For projects with IDE folders enabled, if you import a project, the Looker IDE automatically creates an imported_projects folder. Files from both local projects and remote projects are listed in the imported_projects folder. You can click on an imported project file to view its contents:

All imported project files are shown in light gray to indicate that they are read only. Since they cannot be edited, imported projects files are not visible when you are bulk-editing files in the IDE.

Creating a New Folder in the IDE

You can create folders for different file types (such as view files or model files). You can even create subfolders, which is very useful if you want to include a subset of your views.

When creating folders, keep in mind that LookML is case sensitive. Be sure to adhere to your project’s conventions when naming your folders. For example, if your convention is to use all lowercase letters in your project, you would want to name your folder views instead of Views. This makes a difference especially when you need to specify a file’s path, such as when including files.

To create a folder:

  1. Click + at the top of the project file list in the Looker IDE, then select Create Folder.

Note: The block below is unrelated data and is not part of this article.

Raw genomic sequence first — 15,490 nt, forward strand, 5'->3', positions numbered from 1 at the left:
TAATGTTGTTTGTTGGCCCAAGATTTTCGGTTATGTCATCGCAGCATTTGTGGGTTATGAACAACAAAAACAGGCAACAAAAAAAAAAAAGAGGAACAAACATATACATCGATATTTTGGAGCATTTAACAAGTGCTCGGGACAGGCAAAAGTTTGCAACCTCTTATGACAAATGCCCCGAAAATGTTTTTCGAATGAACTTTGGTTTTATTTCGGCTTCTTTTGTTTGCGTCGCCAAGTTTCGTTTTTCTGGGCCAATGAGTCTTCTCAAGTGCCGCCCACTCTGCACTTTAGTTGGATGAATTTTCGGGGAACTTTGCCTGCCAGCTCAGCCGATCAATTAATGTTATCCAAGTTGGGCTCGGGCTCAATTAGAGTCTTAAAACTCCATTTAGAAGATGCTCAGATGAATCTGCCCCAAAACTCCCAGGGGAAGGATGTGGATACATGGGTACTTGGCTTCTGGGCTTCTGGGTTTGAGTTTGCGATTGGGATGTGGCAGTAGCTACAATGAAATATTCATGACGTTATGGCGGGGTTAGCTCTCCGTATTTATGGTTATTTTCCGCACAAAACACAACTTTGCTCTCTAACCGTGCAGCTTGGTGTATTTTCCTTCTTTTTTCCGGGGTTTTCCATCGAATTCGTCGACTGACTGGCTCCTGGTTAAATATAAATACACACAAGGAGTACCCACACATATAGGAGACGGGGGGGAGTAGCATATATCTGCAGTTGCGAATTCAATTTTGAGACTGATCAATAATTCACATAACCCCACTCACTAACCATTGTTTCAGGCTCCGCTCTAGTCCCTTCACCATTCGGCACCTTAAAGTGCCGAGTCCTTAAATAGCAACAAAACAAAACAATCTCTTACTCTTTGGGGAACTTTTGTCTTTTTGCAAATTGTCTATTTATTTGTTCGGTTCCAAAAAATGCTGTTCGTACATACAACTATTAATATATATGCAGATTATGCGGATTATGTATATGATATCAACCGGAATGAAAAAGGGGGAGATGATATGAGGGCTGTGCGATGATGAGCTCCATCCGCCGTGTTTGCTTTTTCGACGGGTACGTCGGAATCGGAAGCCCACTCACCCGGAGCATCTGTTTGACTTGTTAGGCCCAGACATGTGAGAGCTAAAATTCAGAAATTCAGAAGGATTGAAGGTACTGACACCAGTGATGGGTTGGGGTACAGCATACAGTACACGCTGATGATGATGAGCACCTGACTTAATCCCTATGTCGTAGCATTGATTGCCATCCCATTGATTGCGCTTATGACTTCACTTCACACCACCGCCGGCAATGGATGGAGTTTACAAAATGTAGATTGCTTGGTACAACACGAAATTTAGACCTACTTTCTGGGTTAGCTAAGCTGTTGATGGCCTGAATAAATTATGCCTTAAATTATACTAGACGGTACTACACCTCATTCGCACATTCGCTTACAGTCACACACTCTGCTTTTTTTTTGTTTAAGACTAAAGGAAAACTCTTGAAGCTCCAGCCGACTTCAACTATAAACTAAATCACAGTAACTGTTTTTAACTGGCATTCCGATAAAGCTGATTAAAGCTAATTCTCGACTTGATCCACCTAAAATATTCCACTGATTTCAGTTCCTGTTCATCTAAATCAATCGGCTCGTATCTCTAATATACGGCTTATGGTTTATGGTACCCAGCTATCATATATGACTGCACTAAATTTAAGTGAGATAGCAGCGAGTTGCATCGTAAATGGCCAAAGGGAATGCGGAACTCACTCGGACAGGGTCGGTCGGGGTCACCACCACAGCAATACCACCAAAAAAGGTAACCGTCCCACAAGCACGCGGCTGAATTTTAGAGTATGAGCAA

2. Enter a name for the new folder.
  3. Click Create.

The new folder is added to the navigation pane.

Creating Items Within a Folder

To create a new file inside a folder, click on the folder’s menu and select the type of file you want to create:

You can use this menu to create the following types of files:

Moving Items in a Foldered Project

You can drag and drop a single file or an entire folder with all its contents into new locations:

Drag and drop a file or a folder into another folder. The destination folder does not need to be expanded to receive other folders or files. A folder automatically expands when items are hovered over it.

Deleting a Folder

Deleting a folder also deletes its contents, which will affect any include statements that refer to the files in the folder. See the Using include with IDE Folders section of this page for information on using include with IDE folders.

Before deleting a folder, verify that you want to delete the files in the folder, or move the files to a different location before deleting the folder.

You can delete a folder by selecting Delete from the folder’s menu: